A few months ago, we took Charlie to the vets, and after x-rays and blood tests, received the news that he has hip dysplasia in both hips - a diagnosis that will, sadly, heavily curtail all of his favourite activities.
Hip dysplasia is a (usually) genetic condition caused by the head of the femur not fitting snugly into the pelvic socket, causing additional, or abnormal, wear and tear on the joint as it moves. Border Collies are particularly prone to this condition, something I knew since before I got Charlie in the first place, and so it was not a huge surprise to me when we got the diagnosis. Charlie had been very stiff getting up in mornings, and after resting post-exercise, for quite some time when I took him into the vets, so it was always likely that this would be the root cause of his discomfort. Unfortunately, the dysplasia in Charlie affects both hips, which may complicate any future surgical corrections, although this is a long way off yet (I hope).
The vet prescribed Charlie joint medication (glucosamine) which he will take daily for the rest of his life - fortunately, he doesn’t mind having the tablets in his food and I’ve had no trouble getting him to take them. They also prescribed him additional painkillers to be given as and when he needs, although the glucosamine has had such a positive effect on him that this has been a sparse occurrence. He has also been bought an orthopaedic bed recently, which seems to have helped a lot with his hip stiffness in a morning. There is no cure for hip dysplasia, only management and eventual surgery, so trying to make him as comfortable as we can until that day comes is priority number one.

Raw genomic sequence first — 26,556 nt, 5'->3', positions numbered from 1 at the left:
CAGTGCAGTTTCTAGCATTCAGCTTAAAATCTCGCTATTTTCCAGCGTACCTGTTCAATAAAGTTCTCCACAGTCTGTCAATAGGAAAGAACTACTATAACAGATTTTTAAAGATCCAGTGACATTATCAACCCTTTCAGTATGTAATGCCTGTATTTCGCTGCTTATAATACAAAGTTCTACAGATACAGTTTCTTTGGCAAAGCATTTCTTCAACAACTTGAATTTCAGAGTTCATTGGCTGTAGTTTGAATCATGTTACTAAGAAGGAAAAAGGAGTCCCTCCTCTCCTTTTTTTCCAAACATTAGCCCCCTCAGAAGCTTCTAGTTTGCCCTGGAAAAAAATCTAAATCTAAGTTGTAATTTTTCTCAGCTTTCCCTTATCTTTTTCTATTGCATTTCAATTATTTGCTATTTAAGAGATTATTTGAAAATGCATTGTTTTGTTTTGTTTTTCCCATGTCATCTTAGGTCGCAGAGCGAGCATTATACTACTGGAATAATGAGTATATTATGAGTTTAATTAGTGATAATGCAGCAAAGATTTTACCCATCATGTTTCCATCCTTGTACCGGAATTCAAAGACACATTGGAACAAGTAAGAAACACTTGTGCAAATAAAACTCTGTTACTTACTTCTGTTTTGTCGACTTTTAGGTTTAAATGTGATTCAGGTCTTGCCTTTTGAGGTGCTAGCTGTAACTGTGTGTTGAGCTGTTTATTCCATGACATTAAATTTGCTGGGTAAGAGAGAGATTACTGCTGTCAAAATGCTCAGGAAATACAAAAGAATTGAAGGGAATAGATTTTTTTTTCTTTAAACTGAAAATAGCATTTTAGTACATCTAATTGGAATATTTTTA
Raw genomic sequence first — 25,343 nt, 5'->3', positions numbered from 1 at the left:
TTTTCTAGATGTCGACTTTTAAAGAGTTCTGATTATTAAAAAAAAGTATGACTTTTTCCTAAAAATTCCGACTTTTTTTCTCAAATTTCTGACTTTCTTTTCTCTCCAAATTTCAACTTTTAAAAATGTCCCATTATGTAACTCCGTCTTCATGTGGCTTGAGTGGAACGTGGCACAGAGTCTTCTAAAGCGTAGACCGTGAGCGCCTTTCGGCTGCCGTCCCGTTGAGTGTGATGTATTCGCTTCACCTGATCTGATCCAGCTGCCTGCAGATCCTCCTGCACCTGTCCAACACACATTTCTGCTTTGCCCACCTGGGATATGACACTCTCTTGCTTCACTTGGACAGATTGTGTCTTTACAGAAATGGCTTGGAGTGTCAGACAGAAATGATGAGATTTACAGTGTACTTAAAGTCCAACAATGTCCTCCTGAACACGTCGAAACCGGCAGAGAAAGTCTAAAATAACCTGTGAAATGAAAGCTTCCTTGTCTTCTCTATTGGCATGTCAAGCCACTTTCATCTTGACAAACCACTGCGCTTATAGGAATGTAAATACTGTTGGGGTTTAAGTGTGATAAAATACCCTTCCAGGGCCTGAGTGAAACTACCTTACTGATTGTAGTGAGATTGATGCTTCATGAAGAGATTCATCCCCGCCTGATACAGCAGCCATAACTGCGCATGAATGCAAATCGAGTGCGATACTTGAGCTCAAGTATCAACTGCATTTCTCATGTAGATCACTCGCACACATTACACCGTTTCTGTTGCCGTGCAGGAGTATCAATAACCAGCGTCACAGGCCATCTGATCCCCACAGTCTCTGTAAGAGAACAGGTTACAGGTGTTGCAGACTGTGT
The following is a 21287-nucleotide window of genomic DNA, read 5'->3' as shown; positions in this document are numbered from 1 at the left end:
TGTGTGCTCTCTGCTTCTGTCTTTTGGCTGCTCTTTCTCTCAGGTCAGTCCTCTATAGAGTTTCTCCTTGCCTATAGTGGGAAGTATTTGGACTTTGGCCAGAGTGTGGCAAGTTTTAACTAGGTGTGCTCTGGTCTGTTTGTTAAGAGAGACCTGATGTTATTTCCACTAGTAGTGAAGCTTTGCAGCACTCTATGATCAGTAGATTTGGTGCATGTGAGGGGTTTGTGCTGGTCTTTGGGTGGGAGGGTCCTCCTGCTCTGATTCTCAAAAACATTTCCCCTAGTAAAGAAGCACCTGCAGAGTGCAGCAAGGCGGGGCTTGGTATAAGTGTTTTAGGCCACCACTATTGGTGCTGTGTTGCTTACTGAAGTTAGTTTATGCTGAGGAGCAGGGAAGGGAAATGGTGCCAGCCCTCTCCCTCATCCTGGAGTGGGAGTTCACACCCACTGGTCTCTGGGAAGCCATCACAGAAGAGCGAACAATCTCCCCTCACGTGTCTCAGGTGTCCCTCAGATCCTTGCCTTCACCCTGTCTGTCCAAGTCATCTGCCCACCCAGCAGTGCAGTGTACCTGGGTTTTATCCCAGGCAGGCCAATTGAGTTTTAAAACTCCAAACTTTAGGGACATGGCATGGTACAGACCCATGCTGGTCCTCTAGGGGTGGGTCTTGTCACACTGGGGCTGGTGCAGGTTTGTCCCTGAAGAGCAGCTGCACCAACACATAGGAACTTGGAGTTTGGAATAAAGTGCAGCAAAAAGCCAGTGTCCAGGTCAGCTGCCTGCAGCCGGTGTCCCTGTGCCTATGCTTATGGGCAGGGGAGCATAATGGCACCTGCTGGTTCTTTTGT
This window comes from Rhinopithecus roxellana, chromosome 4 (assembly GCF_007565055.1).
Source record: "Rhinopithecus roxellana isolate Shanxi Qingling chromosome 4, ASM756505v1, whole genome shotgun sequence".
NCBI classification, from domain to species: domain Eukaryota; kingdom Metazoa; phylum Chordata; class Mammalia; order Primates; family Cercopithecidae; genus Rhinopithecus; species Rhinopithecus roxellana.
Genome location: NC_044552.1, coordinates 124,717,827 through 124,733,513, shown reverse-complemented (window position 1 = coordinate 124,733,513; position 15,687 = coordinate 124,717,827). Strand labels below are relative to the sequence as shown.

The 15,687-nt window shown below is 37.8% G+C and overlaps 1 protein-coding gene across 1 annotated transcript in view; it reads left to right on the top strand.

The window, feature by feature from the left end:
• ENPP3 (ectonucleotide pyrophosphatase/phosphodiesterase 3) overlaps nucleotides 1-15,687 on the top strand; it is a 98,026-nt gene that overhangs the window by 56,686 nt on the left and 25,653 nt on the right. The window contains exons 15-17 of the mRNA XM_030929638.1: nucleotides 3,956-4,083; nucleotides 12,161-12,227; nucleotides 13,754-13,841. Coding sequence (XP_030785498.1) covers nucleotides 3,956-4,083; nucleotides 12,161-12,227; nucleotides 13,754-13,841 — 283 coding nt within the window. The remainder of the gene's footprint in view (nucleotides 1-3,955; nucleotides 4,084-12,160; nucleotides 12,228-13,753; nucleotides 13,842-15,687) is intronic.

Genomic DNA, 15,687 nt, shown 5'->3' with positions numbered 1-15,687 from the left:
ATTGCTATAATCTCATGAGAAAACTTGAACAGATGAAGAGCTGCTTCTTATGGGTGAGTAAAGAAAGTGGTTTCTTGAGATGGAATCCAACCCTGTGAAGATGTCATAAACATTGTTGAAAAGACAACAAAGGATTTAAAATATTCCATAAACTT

I touched briefly on our newfound limitations in the last post about Canicross, although fortunately, he has been given the green light to continue running for now (albeit heavily monitored), which was honestly a massive relief to me - I could not imagine a life of running where Charlie could not be by my side.
One thing I have explicitly noticed, however, is that chasing his ball in the park generally gives him the worst pain post-exercise, due to all of the sharp twists and turns and the hard braking when he catches a ball. This is bad news for Charlie, as his ball is possibly his favourite thing in the world (I want to say tied with running, but I might be being too hopeful there). I can’t ban him from his ball forever, it would be far too cruel to him in my opinion, but he is now limited to once a week (with heavy monitoring as to his pain and discomfort).
Right now, I don’t really know what the timeframes or prognosis looks like for Charlie. I do know that his condition will deteriorate, that is unavoidable, but managing that is something that I am focusing on for now. He is due to go to the vets again in the next couple of months for a follow-up on his condition, and hopefully that will give us a clearer picture on what we can do together. For now, I am continuing to keep an eye on him, and figure out what causes him the most and least distress, and trying to manage what we do together so that he can be as pain-free as possible. I would love for us to continue forever as we were, playing in the park, racing and running together, but those times have passed; or at least, they’re no longer as carefree as they once were. Now, it’s trying to keep him as happy as I can without a tennis ball in his mouth.